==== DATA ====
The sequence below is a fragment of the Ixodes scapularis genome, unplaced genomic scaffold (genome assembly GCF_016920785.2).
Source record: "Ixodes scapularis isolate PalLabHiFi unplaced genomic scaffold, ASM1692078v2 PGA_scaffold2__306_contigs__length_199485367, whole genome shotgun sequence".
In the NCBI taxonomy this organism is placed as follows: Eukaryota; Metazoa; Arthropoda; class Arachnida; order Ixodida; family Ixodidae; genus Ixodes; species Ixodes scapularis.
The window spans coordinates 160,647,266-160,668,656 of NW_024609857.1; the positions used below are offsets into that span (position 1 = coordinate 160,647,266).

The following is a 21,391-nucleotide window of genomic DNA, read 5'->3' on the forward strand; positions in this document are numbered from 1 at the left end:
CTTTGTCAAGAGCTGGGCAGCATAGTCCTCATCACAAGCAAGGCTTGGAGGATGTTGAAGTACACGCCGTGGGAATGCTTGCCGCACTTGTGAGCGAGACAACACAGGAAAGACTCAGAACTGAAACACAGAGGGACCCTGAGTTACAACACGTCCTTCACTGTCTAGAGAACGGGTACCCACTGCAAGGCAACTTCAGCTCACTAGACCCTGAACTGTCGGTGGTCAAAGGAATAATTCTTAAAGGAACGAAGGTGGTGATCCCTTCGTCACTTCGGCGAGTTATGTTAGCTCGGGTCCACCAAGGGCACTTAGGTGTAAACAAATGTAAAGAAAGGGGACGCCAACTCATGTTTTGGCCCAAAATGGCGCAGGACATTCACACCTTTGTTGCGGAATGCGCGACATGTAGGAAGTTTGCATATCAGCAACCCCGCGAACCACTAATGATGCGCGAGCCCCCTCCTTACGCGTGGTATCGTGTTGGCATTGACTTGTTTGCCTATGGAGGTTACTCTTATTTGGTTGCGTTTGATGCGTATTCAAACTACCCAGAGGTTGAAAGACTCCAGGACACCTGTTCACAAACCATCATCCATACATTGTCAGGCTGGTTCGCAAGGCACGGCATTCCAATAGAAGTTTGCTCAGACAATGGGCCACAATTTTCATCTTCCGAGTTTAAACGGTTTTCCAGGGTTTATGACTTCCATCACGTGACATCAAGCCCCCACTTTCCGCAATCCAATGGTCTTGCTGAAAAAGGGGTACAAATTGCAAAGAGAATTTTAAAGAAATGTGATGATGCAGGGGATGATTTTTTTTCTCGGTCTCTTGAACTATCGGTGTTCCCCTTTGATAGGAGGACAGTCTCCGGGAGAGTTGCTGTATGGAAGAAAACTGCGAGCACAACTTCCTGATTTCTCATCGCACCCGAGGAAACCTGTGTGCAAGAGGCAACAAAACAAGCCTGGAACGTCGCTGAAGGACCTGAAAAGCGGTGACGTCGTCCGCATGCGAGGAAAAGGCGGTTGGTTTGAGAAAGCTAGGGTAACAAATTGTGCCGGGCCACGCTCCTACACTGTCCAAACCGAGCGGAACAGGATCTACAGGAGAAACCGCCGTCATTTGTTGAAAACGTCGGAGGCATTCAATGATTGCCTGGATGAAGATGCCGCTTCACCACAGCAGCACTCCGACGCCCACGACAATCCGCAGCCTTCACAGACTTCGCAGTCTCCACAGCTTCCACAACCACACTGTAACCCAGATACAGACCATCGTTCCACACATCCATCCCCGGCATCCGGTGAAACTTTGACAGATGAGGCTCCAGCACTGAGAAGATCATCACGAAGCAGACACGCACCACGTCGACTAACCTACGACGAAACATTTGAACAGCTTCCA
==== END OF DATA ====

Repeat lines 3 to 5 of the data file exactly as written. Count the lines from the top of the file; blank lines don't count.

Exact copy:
In the NCBI taxonomy this organism is placed as follows: Eukaryota; Metazoa; Arthropoda; class Arachnida; order Ixodida; family Ixodidae; genus Ixodes; species Ixodes scapularis.
The window spans coordinates 160,647,266-160,668,656 of NW_024609857.1; the positions used below are offsets into that span (position 1 = coordinate 160,647,266).

The following is a 21,391-nucleotide window of genomic DNA, read 5'->3' on the forward strand; positions in this document are numbered from 1 at the left end: